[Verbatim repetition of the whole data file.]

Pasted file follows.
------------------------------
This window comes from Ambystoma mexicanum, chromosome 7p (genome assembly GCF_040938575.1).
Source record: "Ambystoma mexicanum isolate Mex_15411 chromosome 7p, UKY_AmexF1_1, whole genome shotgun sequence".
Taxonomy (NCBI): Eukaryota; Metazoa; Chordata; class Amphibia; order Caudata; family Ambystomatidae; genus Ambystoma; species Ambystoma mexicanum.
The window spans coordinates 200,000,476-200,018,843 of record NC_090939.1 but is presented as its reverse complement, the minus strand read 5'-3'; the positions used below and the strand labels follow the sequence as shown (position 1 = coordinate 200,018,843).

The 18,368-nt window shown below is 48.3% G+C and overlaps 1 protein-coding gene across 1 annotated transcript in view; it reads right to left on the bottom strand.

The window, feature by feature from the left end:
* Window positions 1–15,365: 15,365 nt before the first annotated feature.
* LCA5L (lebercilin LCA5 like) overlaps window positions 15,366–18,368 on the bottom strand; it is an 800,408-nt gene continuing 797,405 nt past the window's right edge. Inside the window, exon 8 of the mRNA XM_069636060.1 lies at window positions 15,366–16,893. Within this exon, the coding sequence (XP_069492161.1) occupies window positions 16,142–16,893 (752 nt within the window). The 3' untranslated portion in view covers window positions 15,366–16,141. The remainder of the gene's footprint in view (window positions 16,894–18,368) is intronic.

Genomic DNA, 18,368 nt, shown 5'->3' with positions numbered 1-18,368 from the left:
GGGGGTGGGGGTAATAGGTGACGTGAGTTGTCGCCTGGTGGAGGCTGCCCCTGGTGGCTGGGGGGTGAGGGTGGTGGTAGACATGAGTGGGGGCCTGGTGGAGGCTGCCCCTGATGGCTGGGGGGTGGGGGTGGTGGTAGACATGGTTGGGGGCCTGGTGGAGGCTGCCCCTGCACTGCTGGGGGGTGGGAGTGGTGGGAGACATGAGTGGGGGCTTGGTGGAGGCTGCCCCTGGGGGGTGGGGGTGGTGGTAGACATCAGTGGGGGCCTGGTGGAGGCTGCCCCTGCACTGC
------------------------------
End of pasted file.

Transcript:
This window comes from Ambystoma mexicanum, chromosome 7p (genome assembly GCF_040938575.1).
Source record: "Ambystoma mexicanum isolate Mex_15411 chromosome 7p, UKY_AmexF1_1, whole genome shotgun sequence".
Taxonomy (NCBI): Eukaryota; Metazoa; Chordata; class Amphibia; order Caudata; family Ambystomatidae; genus Ambystoma; species Ambystoma mexicanum.
The window spans coordinates 200,000,476-200,018,843 of record NC_090939.1 but is presented as its reverse complement, the minus strand read 5'-3'; the positions used below and the strand labels follow the sequence as shown (position 1 = coordinate 200,018,843).

The 18,368-nt window shown below is 48.3% G+C and overlaps 1 protein-coding gene across 1 annotated transcript in view; it reads right to left on the bottom strand.

The window, feature by feature from the left end:
* Window positions 1–15,365: 15,365 nt before the first annotated feature.
* LCA5L (lebercilin LCA5 like) overlaps window positions 15,366–18,368 on the bottom strand; it is an 800,408-nt gene continuing 797,405 nt past the window's right edge. Inside the window, exon 8 of the mRNA XM_069636060.1 lies at window positions 15,366–16,893. Within this exon, the coding sequence (XP_069492161.1) occupies window positions 16,142–16,893 (752 nt within the window). The 3' untranslated portion in view covers window positions 15,366–16,141. The remainder of the gene's footprint in view (window positions 16,894–18,368) is intronic.

Genomic DNA, 18,368 nt, shown 5'->3' with positions numbered 1-18,368 from the left:
GGGGGTGGGGGTAATAGGTGACGTGAGTTGTCGCCTGGTGGAGGCTGCCCCTGGTGGCTGGGGGGTGAGGGTGGTGGTAGACATGAGTGGGGGCCTGGTGGAGGCTGCCCCTGATGGCTGGGGGGTGGGGGTGGTGGTAGACATGGTTGGGGGCCTGGTGGAGGCTGCCCCTGCACTGCTGGGGGGTGGGAGTGGTGGGAGACATGAGTGGGGGCTTGGTGGAGGCTGCCCCTGGGGGGTGGGGGTGGTGGTAGACATCAGTGGGGGCCTGGTGGAGGCTGCCCCTGCACTGC